Hutchinson Stopper Extractors

Although W. H. Hutchinson & Son’s 1889 Bottlers Supplies catalog advertised “The bottles can be easily and quickly washed without removing the Stoppers,” it also mentioned “We have invented a tool for removing the Stoppers from bottles, so that if you put them into your bottles and afterward desire to take them out, you can do so with little trouble…Price $1.50.”  The illustrated extraction tool that the 1889 catalog referred to appears to be an improved version of No. 238,958, a “Tool for Removing Rubber Disks from Internal Bottle Stoppers,” patented March 15, 1881 by Richard Otten of Chicago, with a half interest assigned to Charles G. Hutchinson.

Here are the application illustrations and a portion of the accompanying specifications from the August 12, 1880 patent:

A large class of bottle-stoppers contain a rubber disk or valve confined between metallic disks on or near the lower end of a stem, the lower of the metallic disks being the larger, so that the stopper may be easily arranged in the neck of the bottle, but prevented from being withdrawn except by being wholly pushed into the bottle and turned over or reversed in position.  These rubber disks or valves frequently become worn or injured, while the remaining part of the stopper continues perfect, and hence it is often desirable to remove the old rubber disk or valve and apply a new one…The object of my invention is to furnish a simple and convenient tool whereby the rubber disk or valve may be removed with facility from the class of stoppers referred to while the stopper is in its proper position in the neck of the bottle…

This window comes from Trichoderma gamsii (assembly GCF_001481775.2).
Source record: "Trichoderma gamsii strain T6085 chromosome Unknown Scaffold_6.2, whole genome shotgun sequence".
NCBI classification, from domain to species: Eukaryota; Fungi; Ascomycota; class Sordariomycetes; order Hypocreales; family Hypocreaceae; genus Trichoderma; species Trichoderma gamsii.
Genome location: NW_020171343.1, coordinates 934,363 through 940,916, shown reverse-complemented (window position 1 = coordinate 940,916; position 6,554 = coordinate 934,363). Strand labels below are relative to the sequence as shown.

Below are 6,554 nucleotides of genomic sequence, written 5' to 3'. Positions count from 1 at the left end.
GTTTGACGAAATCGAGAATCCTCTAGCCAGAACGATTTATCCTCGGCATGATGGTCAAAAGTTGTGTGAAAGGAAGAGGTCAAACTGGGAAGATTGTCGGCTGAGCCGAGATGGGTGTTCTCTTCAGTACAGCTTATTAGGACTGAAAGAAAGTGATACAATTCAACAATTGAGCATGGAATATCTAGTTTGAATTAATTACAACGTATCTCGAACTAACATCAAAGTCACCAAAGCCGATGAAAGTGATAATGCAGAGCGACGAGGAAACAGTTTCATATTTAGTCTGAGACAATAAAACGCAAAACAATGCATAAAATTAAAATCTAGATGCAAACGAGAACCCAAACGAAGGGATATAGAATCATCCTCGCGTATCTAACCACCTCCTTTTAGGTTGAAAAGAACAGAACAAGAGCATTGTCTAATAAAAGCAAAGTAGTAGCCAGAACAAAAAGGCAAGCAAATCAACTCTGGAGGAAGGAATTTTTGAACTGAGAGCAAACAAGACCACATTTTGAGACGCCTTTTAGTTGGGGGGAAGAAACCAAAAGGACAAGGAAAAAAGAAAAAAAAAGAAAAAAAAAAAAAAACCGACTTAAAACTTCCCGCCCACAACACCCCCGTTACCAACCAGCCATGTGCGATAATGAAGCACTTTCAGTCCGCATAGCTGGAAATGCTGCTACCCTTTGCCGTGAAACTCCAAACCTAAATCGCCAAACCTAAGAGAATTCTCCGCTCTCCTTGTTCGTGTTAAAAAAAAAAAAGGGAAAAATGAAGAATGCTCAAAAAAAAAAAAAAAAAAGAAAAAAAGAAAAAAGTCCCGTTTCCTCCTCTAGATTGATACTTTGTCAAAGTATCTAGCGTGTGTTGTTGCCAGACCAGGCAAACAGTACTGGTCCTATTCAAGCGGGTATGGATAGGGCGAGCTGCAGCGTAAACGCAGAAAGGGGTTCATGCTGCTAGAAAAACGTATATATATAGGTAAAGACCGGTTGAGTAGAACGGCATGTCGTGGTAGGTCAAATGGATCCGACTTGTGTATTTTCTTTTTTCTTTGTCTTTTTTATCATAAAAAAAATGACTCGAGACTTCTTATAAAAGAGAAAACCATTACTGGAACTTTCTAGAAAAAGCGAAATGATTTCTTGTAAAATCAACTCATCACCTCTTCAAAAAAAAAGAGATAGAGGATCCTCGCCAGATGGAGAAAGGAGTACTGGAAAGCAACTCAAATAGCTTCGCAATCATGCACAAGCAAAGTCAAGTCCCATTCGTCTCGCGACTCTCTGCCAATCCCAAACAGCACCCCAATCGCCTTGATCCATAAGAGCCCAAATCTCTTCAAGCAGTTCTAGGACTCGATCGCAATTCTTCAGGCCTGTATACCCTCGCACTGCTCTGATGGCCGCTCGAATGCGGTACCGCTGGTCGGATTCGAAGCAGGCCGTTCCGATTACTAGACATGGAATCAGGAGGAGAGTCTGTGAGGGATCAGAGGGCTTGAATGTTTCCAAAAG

I insert it into the neck of the bottle and arrange the end of the hook against the under side of the disk or valve C, and then push the slide H down firmly against the upper side of the said disk, as indicated in Fig. 1.  The slide H may be very easily manipulated and controlled by placing the thumb on the part I while the tool is thus applied to the disk or valve C the latter, as will be perceived, will be very firm grasped or seized near its edge, and a quick or sudden jerk or twitch will draw the disk or valve from between the metallic disks on the stem.  The valve may then be entirely withdrawn with ease, after which the remaining part of the stopper may be drawn up out of the neck of the bottle with facility.

The W. H. Hutchinson and Son 1908 Bottler’s Book included the same illustration accompanying “Hutchinson Stopper Extractor No. 1…Price each $1.25.”  Another option from the same catalog was the:

Bulis Patent Automatic Stopper Extractor

For removing old stoppers from bottles.  The Extractors have round wooden handles, but not shown in cuts.  Illustrating how to detach the old rubber so as to extract the stopper without bending the wire.  Price each $1.25.

For those instances where bottlers wanted to remove and not salvage an old Hutchinson Patent Spring Stopper, the 1910 W. H. Hutchinson and Son Bottlers’ Supplies catalog offered: